Take Italian-born Albania defender Marash Kumbulla (plus-15, 75), who is now catching the eye on loan as AS Roma. Or how about Edmond Tapsoba (plus-12, 78), the young French center-back at Bayer Leverkusen? There’s room for Dejan Kulusevski (plus-13, 77), who has a chance to break out for Juventus in 2020, too, and Mexico midfielder Sebastian Cordova (plus-13, 75) as well.
There’s only one strongman
Nobody’s taking this crown from the ageless, fearsome Adebayo Akinfenwa, still going extremely strong up front for Wycombe Wanderers. The 38-year-old again tops the strength charts with a 97 rating (65 overall rating) in FIFA 21, out of respect for his 10-goal haul last season that helped his side win the League One playoff and promotion to the English Championship.
Hot on his heels: Orlando City SC striker Daryl Dike (96 strength, 61 overall rating), Serbian defender Aleksandar Vukotic (95, 68), Inter Milan’s Romelu Lukaku (95, 85) and Uruguayan defender Armando Mendez (95, 70).
Wonder kids (Career mode):
I’m sure you have good scouting set up for your franchise given your commitment to developing young talent into world-beaters, but there’s nothing wrong with a couple of shortcuts in the form of those players with the most room to grow over the course of the game. if you’re managing a team with limited resources, these players might not look like much in the short term, but they carry maximum potential.
Seattle Sounders midfielder Danny Leyva (56 overall rating, 81 potential rating, plus-25), Hertha Berlin defender Luca Netz (63, 86, plus-23), Spurs center-back Malachi Fagan-Walcott (60, 83, plus-23), Everton defender Jarrad Branthwaite (59, 82, plus-23), Lille midfielder Eugenio Pizzuto (59, 82, plus-23) and Peterborough United striker Ricky-Jade Jones (59, 82, plus-23) are all literal gems in the rough waiting for the polish of your coaching wisdom.
Now where do we collect our finders’ fees?
The need for speed:
It wouldn’t be a look at a FIFA game without picking out the fastest players available. Given the enhancements to gameplay, speed is dangerous and teams loaded up with the most fleet-footed options will be able to rack up NFL-esque scorelines every week.
This year, three players share the honor of having a 96 pace rating: Wolves and Spain winger Adama Traore (96 speed, 79 overall rating), PSG’s Mbappe (96, 90) and Bayern full-back Davies (96, 81). But there are other pace merchants available up and down the game. Man United’s Daniel James (95, 77), Real Madrid forward Vinicius Jr. (95, 80), FC Tokyo striker Kensuke Nagai (95, 70) and Dijon left-back Anibal Chala (95, 69) will also turbocharge your starting lineups. Plan accordingly.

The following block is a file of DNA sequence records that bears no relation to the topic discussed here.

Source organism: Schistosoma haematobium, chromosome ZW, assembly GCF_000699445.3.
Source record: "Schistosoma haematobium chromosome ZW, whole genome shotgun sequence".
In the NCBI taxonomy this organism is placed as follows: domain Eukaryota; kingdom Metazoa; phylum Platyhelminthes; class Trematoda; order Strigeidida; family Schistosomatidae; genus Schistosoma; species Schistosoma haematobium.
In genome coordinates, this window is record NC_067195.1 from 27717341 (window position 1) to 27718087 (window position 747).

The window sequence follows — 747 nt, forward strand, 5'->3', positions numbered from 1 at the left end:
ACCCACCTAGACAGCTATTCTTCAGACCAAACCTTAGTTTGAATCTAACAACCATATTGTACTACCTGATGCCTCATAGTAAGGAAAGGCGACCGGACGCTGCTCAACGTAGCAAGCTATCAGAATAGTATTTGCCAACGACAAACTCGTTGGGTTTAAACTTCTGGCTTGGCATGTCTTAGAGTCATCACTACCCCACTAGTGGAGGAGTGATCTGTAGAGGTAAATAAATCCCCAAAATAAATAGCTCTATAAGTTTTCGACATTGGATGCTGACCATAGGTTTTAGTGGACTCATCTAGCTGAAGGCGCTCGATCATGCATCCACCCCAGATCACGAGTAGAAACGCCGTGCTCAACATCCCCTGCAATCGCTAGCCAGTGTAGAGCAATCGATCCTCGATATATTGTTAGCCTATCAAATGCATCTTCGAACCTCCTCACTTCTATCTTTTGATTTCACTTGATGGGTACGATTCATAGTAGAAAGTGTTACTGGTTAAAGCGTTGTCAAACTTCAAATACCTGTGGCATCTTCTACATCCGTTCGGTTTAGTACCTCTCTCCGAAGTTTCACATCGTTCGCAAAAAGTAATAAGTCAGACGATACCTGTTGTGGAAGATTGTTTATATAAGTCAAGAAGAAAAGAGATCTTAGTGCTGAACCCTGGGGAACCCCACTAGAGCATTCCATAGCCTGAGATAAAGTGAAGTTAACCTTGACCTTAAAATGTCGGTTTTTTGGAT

And finally… a word from the voice of the game
Derek Rae is not only the lead voice of ESPN’s Bundesliga coverage, but also stepped into the lead commentary role (along with Lee Dixon) for FIFA 21. In previous editions of the game, Rae and Dixon were the commentary team for UEFA Champions League and UEFA Europa League matches; this season, they’re the English language option.
We asked Derek for a few words about the task and what it’s like voicing a video game…
“First of all, commentating on the most iconic football video game in the world is a great honour, and I go into every session with a big smile on my face and leave smiling, too. The process is very creative and challenging in a good way. It’s very much a team effort involving a superb production and audio group.
“The goal is for it to sound as it does when I’m broadcasting a match in real time, and that means recording a lot of material over many days every year. Often, co-commentator Lee Dixon and would be in a studio together, but the pandemic made us change how we worked this year. Necessity is the mother of invention.
“Given travel restrictions, we set up a mini-studio in my home in Massachusetts, and worked almost every day in June and July. I felt a bit like a musician working around the clock to record an album in my home studio. Our producer Andrew was in Vancouver and audio engineer Pete in London, but we were all connected and listening to each other. It felt as though we were all in the same room as usual. But we had to laugh when we were interrupted by rain crashing on my roof, occasional thunderstorms, delivery trucks outside, or even once by a very loud lawnmower.
“A neighbour had gone away and hired someone to do a lot of garden work. I asked him if he could schedule the mowing part for when we were to take our break. When I told him what we were doing, his eyes lit up. Luckily I had a spare FIFA 20 game to give him as a thank-you for being so flexible.
“We’ll certainly never forget the making of FIFA 21 and because of the unusual circumstances, I think we were all highly motivated to produce as much new and interesting commentary content as possible. It was great fun.”
Overall, if you’ve always loved these games, you will no doubt love FIFA 21 as well. The gameplay is faster, sharper and more true-to-life, the controls will require a bit more dexterity in order to make Burton Albion look like Barcelona, and the much-needed focus on Career Mode is a welcome boost to those games not looking to sink time (and money) into FIFA Ultimate Team/FUT.